Latest update: January 27th, 2013
Reb Dovid Blinder was a noted scholar and pedagogue in Russia in the late 1800s. He was called ‘Blinder’ (blind man) because he never lifted his head to look outside his immediate area. Among his other achievements, he had the distinction of teaching Rav Chaim Brisker in his youth.
Reb Dovid taught children Torah when the egregious Cantonist decrees were in place. To hide from the soldiers, Reb Dovid would learn with his students in underground cellars. One day, a soldier standing near the house heard his voice. The soldier immediately burst into the cellar and rushed at the child. But before the soldier was able to apprehend him, Reb Dovid pushed the soldier to the floor, and rescued the child from conscription.
As one can imagine, Reb Dovid’s actions were seen as treasonous and it took a tremendous amount of appealing and prodding to exonerate him from prison. The next time the Bais HaLevi met Reb Dovid he asked him how he had the courage to assault a soldier. Reb Dovid sheepishly replied, “The truth is I had no idea that he was a soldier. All I knew was that I was trying to teach my student Torah and someone barged in and impeded my lesson. So, without thinking more about it, I shoved him.”
After the splitting of the Sea, “The nations heard… fright gripped them” (15:14). Even the most avowed adversaries of Klal Yisrael were overwhelmed by the makkos and Krias Yam Suf. At that point, no nation would have had the audacity to attack, save one – defying logic Amalek, the nemesis of Klal Yisroel, attacked.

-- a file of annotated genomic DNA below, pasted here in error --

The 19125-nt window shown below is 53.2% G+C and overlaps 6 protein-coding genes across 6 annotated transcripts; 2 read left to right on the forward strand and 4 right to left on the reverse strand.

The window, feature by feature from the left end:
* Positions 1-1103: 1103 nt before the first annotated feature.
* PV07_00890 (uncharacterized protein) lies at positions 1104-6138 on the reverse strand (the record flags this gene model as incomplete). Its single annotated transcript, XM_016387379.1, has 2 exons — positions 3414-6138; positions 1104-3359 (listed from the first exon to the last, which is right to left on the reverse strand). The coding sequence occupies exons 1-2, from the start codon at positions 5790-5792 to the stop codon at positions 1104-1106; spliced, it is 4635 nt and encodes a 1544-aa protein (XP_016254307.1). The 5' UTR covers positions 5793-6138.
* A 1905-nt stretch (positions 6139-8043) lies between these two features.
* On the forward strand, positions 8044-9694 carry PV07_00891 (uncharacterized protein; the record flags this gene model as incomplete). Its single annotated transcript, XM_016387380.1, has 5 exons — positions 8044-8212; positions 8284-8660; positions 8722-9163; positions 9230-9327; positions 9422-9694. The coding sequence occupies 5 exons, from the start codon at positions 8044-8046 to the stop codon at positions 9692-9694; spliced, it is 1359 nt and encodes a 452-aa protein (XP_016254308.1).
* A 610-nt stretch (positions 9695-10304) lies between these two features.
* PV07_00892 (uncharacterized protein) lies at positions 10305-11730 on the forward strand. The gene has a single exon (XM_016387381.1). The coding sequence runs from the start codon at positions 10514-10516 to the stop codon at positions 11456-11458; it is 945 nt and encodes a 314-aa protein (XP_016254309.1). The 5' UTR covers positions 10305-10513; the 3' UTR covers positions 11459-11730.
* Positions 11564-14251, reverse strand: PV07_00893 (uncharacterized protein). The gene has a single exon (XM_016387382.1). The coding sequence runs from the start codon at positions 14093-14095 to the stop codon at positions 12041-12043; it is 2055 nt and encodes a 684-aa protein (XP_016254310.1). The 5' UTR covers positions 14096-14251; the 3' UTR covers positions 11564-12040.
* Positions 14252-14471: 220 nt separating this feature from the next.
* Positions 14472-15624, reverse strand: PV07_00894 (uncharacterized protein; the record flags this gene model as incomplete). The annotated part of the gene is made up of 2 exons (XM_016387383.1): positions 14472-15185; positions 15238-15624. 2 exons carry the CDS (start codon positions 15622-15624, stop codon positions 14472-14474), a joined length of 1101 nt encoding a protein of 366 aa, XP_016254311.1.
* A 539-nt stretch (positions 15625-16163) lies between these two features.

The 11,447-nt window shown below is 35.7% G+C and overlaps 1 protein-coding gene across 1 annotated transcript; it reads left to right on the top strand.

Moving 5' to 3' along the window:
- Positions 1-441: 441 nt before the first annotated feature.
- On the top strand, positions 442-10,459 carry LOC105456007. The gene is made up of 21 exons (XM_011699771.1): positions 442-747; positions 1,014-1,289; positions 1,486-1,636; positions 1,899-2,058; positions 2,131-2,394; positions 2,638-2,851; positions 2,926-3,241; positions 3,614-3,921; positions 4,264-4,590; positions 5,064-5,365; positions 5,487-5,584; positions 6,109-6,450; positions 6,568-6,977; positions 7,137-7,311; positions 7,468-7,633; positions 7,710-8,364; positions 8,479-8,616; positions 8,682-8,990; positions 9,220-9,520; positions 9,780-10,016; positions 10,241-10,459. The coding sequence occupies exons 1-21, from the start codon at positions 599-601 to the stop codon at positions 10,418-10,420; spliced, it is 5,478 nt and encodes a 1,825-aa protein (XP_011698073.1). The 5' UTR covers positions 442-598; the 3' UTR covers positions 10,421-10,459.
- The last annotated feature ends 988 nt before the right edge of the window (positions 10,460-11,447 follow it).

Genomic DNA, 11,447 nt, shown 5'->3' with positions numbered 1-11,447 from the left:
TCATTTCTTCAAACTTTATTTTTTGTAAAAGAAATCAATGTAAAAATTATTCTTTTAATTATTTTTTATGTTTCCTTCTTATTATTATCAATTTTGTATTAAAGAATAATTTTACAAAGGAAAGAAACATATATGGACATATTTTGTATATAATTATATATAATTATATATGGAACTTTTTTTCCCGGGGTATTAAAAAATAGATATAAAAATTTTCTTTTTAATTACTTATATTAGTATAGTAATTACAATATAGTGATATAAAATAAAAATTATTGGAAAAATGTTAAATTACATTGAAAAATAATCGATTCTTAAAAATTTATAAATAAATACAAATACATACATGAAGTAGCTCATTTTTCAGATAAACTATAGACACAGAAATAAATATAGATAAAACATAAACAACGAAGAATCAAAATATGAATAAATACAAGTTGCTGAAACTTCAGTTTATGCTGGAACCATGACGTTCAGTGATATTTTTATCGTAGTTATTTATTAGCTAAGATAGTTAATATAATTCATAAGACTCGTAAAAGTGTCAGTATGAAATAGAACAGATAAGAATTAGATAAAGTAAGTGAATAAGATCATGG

Rav Shimshon Rafael Hirsch zt’l explains that this strident unprovoked attack was a continuation of the epic battle that began centuries earlier. Prior to Yaakov Avinu’s confrontation with Eisav he was challenged by Eisav’s malach. That battle was essentially a struggle for supremacy and superiority – whose philosophical outlook would reign supreme. Was Yaakov and his devotion to holiness and divinity the true dominator or was it Eisav and living by the sword? Although Yaakov triumphed over the malach, he had not vanquished him. Now centuries later, when Yaakov’s descendants were redeemed from the galus Mitzrayim, they were immediately greeted by Eisav’s grandson, Amalek.
The struggle between Yaakov and Eisav, which re-manifested itself in the struggle between Klal Yisroel and Amalek, is the ongoing struggle between holiness and impurity. Rav Hirsch asserts that even Pharaoh, who sanctioned ruthless slavery, could be a promoter of freedom if it served his interests. Amalek however, will never allow his sword to rest as long as Klal Yisroel exists. The mere existence of Klal Yisroel is an anathema to Amalek.
“In Israel he sees the object of moral hate and complete disdain, where one dares to think the sword is dispensable, where one dares to trust in spiritual-moral powers, powers of which the sword has no idea, and which are beyond its reach. In the representative of the idea of the greatness which Man can attain by peace, Amalek sees the utter scorn of all his principles, sees in it his own real enemy, and senses somehow his own ultimate collapse… Attacked by Amalek, Israel had to wage war, but it is not Israel’s sword but Moshe’s staff that conquers Amalek; and it is not any magical power in the staff but the faith which is expressed and brought to the minds of the people by the uplifted hand, the giving oneself up with complete confidence to G-d that achieved the victory.”
About the Author: Rabbi Dani Staum, LMSW is the Rabbi of Kehillat New Hempstead, as well as Guidance Counselor and fifth grade Rebbe in ASHAR, and Principal at Mesivta Ohr Naftoli of New Windsor. He can be reached at firstname.lastname@example.org. Visit him on the web at www.stamtorah.info.
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